High Dynamic Turning combined with the FreeTurn tooling system from Ceratizit uses a turn-mill center’s B-axis/milling spindle to perform the turning process.
Photo credits: Ceratizit
Ceratizit USA, part of Luxembourg-based Ceratizit Group, has developed an alternate approach to turning that it calls High Dynamic Turning (HDT), which, combined with the company’s dynamic FreeTurn tooling system, uses a turn-mill center’s B-axis milling spindle to perform the turning process. In contrast to conventional turning with an insert at a fixed angle-of-approach to the workpiece, this solution enables 360 degrees of freedom for the tool’s approach, and the point of contact in the machine can be varied during machining.
Ceratizit first showed the turning technology at a 2019 open house in Reutte, Austria, on an Emco Hyperturn 665 MCplus turn-mill. According to Dr. Uwe Schleinkofer, head of R&D cutting tools for Ceratizit Austria, HDT enables all traditional turning operations such as roughing, finishing, contour turning and face turning with just one tool.
How HDT Works
Instead of the classic, static position of the cutting tool insert in a lathe’s toolholder, HDT uses a turn-mill’s B-axis milling spindle to alter the tool’s angle of approach to the workpiece in conjunction with the slim design of Ceratizit’s FreeTurn tools to minimize the risk of collision. Due to the tool’s rotation around its own longitudinal axis, the insert cutting edge in action can be changed at any point during the machining process.
All traditional turning operations can be performed with just one tool.
Additionally, the angle-of-approach is freely variable at any time during the cutting process. According to Schleinkofer, this concept enables the machining of undercuts, for example, by changing the angle-of-approach, in one setup. This not only provides flexible machining of various workpiece contours but also optimum chip formation, higher feed rates and an increased tool life, Schleinkofer explains.
The Tool and Toolholder
As the name suggests, in High Dynamic Turning static turning tools are replaced by dynamic ones such as FreeTurn. The defining characteristic of FreeTurn tooling is its simple structure. The toolholder, with its slim shank and axial concept (which optimizes the direction of the cutting forces into the spindle), is said to form a stable unit. The slim design enables machining in narrow workpiece contours right up to the chuck and cooling channels ensure coolant is supplied directly to the machining area.
At the top of the tool shank is a multisided insert that can consist of several cutting edge geometries with different properties. This enables different approach angles, corner radii or chip breakers as well as roughing and finishing operations in one tool. Different coatings and cutting materials are also available. The tool can, therefore, be adapted to specific machining requirements, offering the advantage of replacing several different tools. This, in turn, leads to significant savings not only with regard to the number of tools required to complete a part but also in terms of the requisite number of automatic toolchanger (ATC) magazine positions and tool changes.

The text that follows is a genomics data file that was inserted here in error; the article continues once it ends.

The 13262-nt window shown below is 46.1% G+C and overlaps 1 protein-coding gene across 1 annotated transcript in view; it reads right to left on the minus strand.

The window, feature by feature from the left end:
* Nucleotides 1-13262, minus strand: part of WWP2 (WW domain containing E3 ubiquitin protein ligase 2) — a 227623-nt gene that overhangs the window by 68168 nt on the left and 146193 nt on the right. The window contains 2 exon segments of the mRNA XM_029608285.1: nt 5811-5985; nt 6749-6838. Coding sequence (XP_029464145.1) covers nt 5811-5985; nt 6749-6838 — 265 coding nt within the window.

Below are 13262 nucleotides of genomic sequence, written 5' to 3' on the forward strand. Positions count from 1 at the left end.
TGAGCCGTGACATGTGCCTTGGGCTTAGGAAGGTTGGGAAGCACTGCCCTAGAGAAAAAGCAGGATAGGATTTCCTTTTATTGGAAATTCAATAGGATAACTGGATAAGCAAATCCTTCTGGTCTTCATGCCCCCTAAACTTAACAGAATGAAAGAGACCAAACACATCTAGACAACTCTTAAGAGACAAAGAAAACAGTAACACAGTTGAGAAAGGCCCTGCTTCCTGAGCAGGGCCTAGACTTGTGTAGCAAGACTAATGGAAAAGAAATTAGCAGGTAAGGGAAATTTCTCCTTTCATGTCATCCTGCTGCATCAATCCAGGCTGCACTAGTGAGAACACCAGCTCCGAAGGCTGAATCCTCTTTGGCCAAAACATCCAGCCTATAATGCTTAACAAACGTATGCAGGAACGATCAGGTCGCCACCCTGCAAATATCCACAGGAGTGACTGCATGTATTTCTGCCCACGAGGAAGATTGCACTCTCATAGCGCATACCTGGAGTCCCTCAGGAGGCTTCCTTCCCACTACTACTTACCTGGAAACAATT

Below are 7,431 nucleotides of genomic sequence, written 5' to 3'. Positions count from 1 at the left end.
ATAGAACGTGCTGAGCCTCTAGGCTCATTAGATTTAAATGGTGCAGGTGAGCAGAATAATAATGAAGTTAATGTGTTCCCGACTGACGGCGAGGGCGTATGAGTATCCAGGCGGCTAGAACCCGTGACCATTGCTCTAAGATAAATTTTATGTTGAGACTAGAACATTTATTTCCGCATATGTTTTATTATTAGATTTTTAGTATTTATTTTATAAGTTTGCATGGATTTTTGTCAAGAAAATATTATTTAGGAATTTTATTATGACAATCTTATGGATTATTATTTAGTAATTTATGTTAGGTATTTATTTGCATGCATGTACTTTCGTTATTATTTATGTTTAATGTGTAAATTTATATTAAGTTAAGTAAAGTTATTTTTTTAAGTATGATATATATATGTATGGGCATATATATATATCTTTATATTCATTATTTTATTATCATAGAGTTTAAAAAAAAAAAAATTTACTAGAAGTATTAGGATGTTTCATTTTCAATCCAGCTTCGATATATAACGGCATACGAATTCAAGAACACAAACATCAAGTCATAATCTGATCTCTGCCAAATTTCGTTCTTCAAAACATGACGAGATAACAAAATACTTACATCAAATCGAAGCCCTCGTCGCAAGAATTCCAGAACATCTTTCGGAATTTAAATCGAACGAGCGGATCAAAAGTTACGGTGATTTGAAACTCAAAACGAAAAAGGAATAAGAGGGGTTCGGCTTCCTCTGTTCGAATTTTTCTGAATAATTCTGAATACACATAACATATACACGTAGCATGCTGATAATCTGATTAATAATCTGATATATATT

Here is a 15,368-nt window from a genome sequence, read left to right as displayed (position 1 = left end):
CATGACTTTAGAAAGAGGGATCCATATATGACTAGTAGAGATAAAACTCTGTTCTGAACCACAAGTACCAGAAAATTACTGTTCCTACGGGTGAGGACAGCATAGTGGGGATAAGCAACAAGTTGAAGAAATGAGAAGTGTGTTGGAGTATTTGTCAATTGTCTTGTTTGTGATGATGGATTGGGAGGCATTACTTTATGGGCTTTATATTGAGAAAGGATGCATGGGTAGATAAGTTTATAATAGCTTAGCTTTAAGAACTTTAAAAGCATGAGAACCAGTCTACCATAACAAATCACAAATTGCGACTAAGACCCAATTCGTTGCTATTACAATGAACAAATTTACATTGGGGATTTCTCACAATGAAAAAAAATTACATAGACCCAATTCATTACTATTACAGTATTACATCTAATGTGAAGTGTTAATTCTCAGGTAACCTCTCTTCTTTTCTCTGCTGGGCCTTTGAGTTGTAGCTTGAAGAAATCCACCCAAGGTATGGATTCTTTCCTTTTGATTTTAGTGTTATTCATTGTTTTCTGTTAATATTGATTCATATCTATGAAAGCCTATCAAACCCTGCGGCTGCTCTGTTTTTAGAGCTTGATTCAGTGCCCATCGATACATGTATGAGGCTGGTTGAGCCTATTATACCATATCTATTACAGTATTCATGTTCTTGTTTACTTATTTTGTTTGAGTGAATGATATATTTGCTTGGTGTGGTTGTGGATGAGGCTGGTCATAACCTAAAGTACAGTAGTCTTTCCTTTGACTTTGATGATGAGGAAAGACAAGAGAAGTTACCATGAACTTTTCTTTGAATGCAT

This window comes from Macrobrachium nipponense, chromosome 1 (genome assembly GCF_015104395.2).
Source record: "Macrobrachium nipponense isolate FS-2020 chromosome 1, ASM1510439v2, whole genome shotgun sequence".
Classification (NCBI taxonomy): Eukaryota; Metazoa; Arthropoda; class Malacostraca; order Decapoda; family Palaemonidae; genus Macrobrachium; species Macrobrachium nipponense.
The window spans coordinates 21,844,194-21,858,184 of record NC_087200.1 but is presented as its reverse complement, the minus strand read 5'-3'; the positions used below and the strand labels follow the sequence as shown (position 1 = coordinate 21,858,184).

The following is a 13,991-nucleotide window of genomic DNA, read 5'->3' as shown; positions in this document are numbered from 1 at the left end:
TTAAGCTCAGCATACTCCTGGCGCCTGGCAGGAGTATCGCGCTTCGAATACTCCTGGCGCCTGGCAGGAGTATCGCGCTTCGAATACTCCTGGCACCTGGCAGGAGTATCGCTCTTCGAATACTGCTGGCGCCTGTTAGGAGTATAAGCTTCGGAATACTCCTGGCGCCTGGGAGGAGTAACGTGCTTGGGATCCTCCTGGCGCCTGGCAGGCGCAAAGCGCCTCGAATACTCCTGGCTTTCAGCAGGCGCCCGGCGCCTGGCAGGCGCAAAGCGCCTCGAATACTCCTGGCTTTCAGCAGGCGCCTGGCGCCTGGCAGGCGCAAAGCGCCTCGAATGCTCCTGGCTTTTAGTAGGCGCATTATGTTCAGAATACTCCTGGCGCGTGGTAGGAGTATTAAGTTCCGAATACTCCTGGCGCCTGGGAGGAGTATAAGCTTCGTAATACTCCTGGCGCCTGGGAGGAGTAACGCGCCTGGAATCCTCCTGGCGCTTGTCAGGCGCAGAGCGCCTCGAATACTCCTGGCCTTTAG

During cutting, vibrations are avoided because the main cutting force is being directed axially toward the tool in the direction of the spindle.
To prove this point, Ceratizit demonstrated the HDT process live during the company’s open house event in Reutte. Two different parts were machined on an Emco Hyperturn 665 MCplus: A bike hub made from AlCuMgPb aluminum and a 42CrMo4 steel clutch shaft.
For the aluminum rotor hub, one tool was used for roughing (1,500 rpm, 2 mm axial depth of cut) and finishing (2,000 rpm, axial depth of cut less than 1 mm). Because the angle of approach could be adjusted during machining, all contours were machined in one setup (even undercuts, which cannot be realized with a standard 90-degree approach angle), and air cuts were eliminated because the tool cuts in both directions, top to bottom and vice versa. According to Schleinkofer, compared to conventional turning, four tools can be omitted and the cycle time was reduced from 2:10 to 1:35 minutes for this part.
The steel clutch shaft was machined using the same tooling. Roughing was performed with a cutting speed of 200 m/min and axial depth of cut of 3 to 5 mm. Finishing was performed at the same cutting speed, but at a lower depth of cut of 1 to 2 mm. These parameters can usually lead to high cutting forces, which in conventional turning can result in vibration. However, Ceratizit says that because the maximum main cutting force in HDT is directed axially toward the tool (in the direction of the spindle — see image below), vibration is minimized and the toolholding force is not exceeded, ensuring a stable process.
Here, a steel clutch shaft (42CrMo4) is shown being machined with High Dynamic Turning. Because the tool’s angle-of-approach can be adjusted during machining, all contours can be finished in one setup, including undercuts.
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